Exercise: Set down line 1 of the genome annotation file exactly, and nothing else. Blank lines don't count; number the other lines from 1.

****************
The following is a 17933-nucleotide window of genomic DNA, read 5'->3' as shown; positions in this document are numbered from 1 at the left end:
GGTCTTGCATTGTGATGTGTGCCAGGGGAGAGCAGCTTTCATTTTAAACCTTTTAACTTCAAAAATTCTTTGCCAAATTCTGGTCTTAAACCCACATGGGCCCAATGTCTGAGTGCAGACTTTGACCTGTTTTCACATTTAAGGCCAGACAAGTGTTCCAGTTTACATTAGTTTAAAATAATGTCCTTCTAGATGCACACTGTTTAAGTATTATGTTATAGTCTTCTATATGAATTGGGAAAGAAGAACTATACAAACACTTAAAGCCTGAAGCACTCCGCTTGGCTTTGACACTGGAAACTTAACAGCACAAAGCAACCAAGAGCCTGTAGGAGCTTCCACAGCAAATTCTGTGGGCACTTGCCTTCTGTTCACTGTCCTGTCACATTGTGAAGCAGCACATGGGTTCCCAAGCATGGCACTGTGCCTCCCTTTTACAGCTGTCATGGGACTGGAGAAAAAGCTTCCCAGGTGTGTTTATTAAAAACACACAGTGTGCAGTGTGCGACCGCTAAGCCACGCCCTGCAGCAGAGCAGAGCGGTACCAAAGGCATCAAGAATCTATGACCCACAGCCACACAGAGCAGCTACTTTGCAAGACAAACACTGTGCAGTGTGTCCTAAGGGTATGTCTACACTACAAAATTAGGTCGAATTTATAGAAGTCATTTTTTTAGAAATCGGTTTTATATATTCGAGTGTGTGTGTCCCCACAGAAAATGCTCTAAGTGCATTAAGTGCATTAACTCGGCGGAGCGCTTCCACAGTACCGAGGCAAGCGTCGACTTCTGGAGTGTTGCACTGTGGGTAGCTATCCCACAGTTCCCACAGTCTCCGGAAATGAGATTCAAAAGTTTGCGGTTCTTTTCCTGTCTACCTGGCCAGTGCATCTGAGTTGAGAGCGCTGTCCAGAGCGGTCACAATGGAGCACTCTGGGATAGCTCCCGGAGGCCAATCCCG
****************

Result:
The following is a 17933-nucleotide window of genomic DNA, read 5'->3' as shown; positions in this document are numbered from 1 at the left end: